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NYC Law OKs Jobless-Discrimination Lawsuits

By Andrew Lu on March 14, 2013 | Last updated on March 21, 2019

New York City will soon join the growing list of places where jobless and unemployment discrimination is illegal.

Over a mayoral veto, city lawmakers passed the nation's toughest law prohibiting discrimination against out-of-work job seekers. NYC's jobless-discrimination law is the first to allow applicants to sue employers for damages over a rejection based on their unemployed status, The Associated Press reports.

Unemployed status will join legally protected characteristics like race and sex as factors a prospective employer cannot consider in New York City. So what does this mean for employers?

Employment Status Discrimination

The law prohibits employers from considering a person's employment status in a hiring decision, and from posting job advertisements that require applicants to be currently employed.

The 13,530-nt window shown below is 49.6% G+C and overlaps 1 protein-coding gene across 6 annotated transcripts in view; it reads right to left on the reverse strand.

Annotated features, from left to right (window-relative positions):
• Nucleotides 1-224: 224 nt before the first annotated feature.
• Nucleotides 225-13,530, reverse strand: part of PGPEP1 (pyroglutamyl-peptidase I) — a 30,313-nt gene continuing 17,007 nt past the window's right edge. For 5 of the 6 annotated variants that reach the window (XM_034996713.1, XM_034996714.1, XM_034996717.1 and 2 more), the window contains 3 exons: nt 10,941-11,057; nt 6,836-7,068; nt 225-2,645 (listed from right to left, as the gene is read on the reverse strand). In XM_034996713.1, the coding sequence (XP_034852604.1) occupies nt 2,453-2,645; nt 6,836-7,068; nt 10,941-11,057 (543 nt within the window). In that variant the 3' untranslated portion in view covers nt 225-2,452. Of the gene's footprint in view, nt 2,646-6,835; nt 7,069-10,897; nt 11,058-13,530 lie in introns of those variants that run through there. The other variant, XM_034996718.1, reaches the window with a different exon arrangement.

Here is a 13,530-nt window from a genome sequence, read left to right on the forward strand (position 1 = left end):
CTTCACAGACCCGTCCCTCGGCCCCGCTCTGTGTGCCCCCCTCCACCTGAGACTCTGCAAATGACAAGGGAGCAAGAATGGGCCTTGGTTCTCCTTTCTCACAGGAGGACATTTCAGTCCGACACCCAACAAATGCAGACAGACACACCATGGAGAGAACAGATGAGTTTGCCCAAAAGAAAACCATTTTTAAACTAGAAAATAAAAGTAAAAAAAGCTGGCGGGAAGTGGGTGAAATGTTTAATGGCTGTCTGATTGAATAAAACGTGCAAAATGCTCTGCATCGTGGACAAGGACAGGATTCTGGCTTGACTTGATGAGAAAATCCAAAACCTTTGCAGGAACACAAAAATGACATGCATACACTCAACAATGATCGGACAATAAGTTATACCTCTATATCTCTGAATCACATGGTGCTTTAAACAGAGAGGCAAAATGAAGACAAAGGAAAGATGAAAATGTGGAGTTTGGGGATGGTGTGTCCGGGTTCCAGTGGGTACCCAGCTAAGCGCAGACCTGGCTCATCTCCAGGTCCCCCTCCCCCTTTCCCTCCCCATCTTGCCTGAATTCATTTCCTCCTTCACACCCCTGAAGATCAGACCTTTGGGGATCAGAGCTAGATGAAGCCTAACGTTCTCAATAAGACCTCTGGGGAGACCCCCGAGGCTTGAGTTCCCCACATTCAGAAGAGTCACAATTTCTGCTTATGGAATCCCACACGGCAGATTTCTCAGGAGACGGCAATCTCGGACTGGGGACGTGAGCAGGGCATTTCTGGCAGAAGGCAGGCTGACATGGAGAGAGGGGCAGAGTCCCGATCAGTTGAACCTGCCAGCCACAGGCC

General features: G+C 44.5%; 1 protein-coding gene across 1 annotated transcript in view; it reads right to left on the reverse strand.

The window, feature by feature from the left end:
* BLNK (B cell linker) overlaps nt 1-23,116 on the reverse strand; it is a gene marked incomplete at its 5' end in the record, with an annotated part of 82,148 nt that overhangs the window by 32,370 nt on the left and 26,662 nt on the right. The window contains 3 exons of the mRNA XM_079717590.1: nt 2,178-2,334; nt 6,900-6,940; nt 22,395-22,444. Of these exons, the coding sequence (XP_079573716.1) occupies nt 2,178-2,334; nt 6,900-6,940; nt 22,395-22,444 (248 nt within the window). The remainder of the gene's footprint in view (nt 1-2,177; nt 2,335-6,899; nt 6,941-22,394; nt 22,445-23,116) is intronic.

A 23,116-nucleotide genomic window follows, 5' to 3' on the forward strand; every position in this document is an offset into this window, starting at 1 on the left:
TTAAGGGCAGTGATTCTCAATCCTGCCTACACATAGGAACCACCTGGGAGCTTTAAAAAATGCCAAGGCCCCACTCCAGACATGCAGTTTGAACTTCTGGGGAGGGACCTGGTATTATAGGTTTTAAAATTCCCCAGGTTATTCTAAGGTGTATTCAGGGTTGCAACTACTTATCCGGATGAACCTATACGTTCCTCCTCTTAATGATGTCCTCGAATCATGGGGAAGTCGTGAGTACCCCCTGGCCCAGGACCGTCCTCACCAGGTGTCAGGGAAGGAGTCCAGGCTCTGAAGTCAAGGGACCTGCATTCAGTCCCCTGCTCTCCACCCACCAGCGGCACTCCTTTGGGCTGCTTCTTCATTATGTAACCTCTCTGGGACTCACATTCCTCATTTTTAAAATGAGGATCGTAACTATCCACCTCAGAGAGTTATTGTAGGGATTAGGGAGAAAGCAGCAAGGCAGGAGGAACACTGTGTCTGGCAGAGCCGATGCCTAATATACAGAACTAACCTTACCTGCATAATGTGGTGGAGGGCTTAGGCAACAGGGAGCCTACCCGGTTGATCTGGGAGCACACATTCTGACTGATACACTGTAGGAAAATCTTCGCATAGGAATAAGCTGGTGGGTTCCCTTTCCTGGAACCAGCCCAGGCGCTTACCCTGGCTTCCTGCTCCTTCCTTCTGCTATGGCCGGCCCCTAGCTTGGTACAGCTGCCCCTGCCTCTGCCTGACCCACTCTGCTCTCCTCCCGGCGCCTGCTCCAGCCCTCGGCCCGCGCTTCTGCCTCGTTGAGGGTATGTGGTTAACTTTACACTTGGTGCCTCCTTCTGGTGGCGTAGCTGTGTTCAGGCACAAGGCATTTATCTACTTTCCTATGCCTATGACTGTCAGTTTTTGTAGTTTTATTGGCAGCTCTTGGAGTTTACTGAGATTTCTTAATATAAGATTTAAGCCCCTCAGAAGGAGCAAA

The legislation falls under NYC's human rights laws. However, unlike race or sex discrimination (which can never be considered when hiring workers), the law does provide that there are limited circumstances when employment status may be considered. This includes situations where there is a substantial job-related reason for doing so.

For example, in a press release, the City Council said that employment status may be considered in determining "whether an applicant has a current or valid professional license; a certificate, permit or other credential; or a minimum level of education or training."

NYC's new law does not mean employers have to give preferential treatment to unemployed workers. It only means that you have to give them a fair shot at a job.

If you still plan on considering only currently employed applicants under the loophole mentioned above, you may want to talk to an employment attorney to learn if this is a viable option.

Besides New York City, lawmakers in New Jersey, Oregon, and Washington, D.C., have also passed laws barring job ads that say applicants must be employed, reports the AP. However, 15 other states have introduced similar jobless-discrimination laws, which have been unsuccessful for a variety of reasons.

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